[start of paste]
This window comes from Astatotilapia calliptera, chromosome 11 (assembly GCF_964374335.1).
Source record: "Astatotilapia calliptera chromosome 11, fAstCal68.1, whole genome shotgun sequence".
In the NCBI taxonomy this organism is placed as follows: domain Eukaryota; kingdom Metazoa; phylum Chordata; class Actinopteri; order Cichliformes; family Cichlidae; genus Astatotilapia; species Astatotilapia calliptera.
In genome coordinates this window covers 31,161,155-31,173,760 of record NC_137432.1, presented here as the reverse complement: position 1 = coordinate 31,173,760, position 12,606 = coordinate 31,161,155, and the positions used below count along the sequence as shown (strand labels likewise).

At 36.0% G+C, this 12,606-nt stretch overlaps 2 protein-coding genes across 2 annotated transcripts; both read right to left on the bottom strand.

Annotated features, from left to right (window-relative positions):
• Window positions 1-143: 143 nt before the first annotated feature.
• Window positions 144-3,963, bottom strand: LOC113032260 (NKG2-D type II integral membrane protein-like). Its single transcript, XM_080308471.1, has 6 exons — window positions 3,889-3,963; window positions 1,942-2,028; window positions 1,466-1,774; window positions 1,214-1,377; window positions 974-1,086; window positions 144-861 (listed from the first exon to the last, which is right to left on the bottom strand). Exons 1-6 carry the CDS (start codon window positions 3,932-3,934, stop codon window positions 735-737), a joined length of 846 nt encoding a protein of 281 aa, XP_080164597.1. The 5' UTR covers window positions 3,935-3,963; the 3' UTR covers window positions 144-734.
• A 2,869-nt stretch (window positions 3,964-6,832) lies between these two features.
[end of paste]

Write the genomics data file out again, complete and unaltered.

This window comes from Astatotilapia calliptera, chromosome 11 (assembly GCF_964374335.1).
Source record: "Astatotilapia calliptera chromosome 11, fAstCal68.1, whole genome shotgun sequence".
In the NCBI taxonomy this organism is placed as follows: domain Eukaryota; kingdom Metazoa; phylum Chordata; class Actinopteri; order Cichliformes; family Cichlidae; genus Astatotilapia; species Astatotilapia calliptera.
In genome coordinates this window covers 31,161,155-31,173,760 of record NC_137432.1, presented here as the reverse complement: position 1 = coordinate 31,173,760, position 12,606 = coordinate 31,161,155, and the positions used below count along the sequence as shown (strand labels likewise).

At 36.0% G+C, this 12,606-nt stretch overlaps 2 protein-coding genes across 2 annotated transcripts; both read right to left on the bottom strand.

Annotated features, from left to right (window-relative positions):
• Window positions 1-143: 143 nt before the first annotated feature.
• Window positions 144-3,963, bottom strand: LOC113032260 (NKG2-D type II integral membrane protein-like). Its single transcript, XM_080308471.1, has 6 exons — window positions 3,889-3,963; window positions 1,942-2,028; window positions 1,466-1,774; window positions 1,214-1,377; window positions 974-1,086; window positions 144-861 (listed from the first exon to the last, which is right to left on the bottom strand). Exons 1-6 carry the CDS (start codon window positions 3,932-3,934, stop codon window positions 735-737), a joined length of 846 nt encoding a protein of 281 aa, XP_080164597.1. The 5' UTR covers window positions 3,935-3,963; the 3' UTR covers window positions 144-734.
• A 2,869-nt stretch (window positions 3,964-6,832) lies between these two features.